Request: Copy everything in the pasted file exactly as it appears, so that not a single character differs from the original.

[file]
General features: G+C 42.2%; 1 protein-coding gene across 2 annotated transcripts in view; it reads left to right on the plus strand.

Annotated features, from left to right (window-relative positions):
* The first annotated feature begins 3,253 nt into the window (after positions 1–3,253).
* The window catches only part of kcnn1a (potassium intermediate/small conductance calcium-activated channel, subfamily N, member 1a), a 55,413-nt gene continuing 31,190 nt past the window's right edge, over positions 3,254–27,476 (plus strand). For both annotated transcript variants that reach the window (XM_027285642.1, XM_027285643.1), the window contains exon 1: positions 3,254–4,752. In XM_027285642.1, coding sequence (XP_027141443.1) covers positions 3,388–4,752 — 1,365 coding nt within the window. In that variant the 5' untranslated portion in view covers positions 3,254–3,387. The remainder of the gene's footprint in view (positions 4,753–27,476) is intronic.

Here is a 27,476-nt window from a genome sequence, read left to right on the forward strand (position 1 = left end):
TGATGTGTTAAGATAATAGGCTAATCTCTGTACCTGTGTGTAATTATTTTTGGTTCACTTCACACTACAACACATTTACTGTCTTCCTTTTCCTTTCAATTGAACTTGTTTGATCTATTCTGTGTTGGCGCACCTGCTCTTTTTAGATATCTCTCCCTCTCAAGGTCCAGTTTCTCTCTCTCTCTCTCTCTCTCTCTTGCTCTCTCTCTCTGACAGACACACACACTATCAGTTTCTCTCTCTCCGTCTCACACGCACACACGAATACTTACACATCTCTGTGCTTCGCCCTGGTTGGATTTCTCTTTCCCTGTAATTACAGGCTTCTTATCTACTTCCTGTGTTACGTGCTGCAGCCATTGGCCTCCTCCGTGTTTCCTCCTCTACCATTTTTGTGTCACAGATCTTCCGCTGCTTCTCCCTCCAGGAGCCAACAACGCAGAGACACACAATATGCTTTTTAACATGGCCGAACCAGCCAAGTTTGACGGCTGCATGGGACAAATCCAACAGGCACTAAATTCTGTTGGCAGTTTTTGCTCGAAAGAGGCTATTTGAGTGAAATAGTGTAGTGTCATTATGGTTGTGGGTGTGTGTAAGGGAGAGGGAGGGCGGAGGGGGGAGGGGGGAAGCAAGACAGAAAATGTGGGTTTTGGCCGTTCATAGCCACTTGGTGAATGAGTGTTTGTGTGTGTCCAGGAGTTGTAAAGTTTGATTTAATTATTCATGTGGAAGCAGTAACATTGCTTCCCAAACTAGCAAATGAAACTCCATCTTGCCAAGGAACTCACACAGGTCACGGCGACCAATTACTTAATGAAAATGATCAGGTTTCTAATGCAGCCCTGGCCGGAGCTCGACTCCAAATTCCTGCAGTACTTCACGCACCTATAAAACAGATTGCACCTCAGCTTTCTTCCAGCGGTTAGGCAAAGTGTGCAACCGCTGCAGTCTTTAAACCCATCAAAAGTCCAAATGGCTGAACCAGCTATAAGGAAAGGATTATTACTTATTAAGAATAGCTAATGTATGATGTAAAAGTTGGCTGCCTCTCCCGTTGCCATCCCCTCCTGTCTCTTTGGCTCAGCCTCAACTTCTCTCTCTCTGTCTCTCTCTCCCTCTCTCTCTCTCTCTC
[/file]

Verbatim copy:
General features: G+C 42.2%; 1 protein-coding gene across 2 annotated transcripts in view; it reads left to right on the plus strand.

Annotated features, from left to right (window-relative positions):
* The first annotated feature begins 3,253 nt into the window (after positions 1–3,253).
* The window catches only part of kcnn1a (potassium intermediate/small conductance calcium-activated channel, subfamily N, member 1a), a 55,413-nt gene continuing 31,190 nt past the window's right edge, over positions 3,254–27,476 (plus strand). For both annotated transcript variants that reach the window (XM_027285642.1, XM_027285643.1), the window contains exon 1: positions 3,254–4,752. In XM_027285642.1, coding sequence (XP_027141443.1) covers positions 3,388–4,752 — 1,365 coding nt within the window. In that variant the 5' untranslated portion in view covers positions 3,254–3,387. The remainder of the gene's footprint in view (positions 4,753–27,476) is intronic.

Here is a 27,476-nt window from a genome sequence, read left to right on the forward strand (position 1 = left end):
TGATGTGTTAAGATAATAGGCTAATCTCTGTACCTGTGTGTAATTATTTTTGGTTCACTTCACACTACAACACATTTACTGTCTTCCTTTTCCTTTCAATTGAACTTGTTTGATCTATTCTGTGTTGGCGCACCTGCTCTTTTTAGATATCTCTCCCTCTCAAGGTCCAGTTTCTCTCTCTCTCTCTCTCTCTCTCTTGCTCTCTCTCTCTGACAGACACACACACTATCAGTTTCTCTCTCTCCGTCTCACACGCACACACGAATACTTACACATCTCTGTGCTTCGCCCTGGTTGGATTTCTCTTTCCCTGTAATTACAGGCTTCTTATCTACTTCCTGTGTTACGTGCTGCAGCCATTGGCCTCCTCCGTGTTTCCTCCTCTACCATTTTTGTGTCACAGATCTTCCGCTGCTTCTCCCTCCAGGAGCCAACAACGCAGAGACACACAATATGCTTTTTAACATGGCCGAACCAGCCAAGTTTGACGGCTGCATGGGACAAATCCAACAGGCACTAAATTCTGTTGGCAGTTTTTGCTCGAAAGAGGCTATTTGAGTGAAATAGTGTAGTGTCATTATGGTTGTGGGTGTGTGTAAGGGAGAGGGAGGGCGGAGGGGGGAGGGGGGAAGCAAGACAGAAAATGTGGGTTTTGGCCGTTCATAGCCACTTGGTGAATGAGTGTTTGTGTGTGTCCAGGAGTTGTAAAGTTTGATTTAATTATTCATGTGGAAGCAGTAACATTGCTTCCCAAACTAGCAAATGAAACTCCATCTTGCCAAGGAACTCACACAGGTCACGGCGACCAATTACTTAATGAAAATGATCAGGTTTCTAATGCAGCCCTGGCCGGAGCTCGACTCCAAATTCCTGCAGTACTTCACGCACCTATAAAACAGATTGCACCTCAGCTTTCTTCCAGCGGTTAGGCAAAGTGTGCAACCGCTGCAGTCTTTAAACCCATCAAAAGTCCAAATGGCTGAACCAGCTATAAGGAAAGGATTATTACTTATTAAGAATAGCTAATGTATGATGTAAAAGTTGGCTGCCTCTCCCGTTGCCATCCCCTCCTGTCTCTTTGGCTCAGCCTCAACTTCTCTCTCTCTGTCTCTCTCTCCCTCTCTCTCTCTCTCTC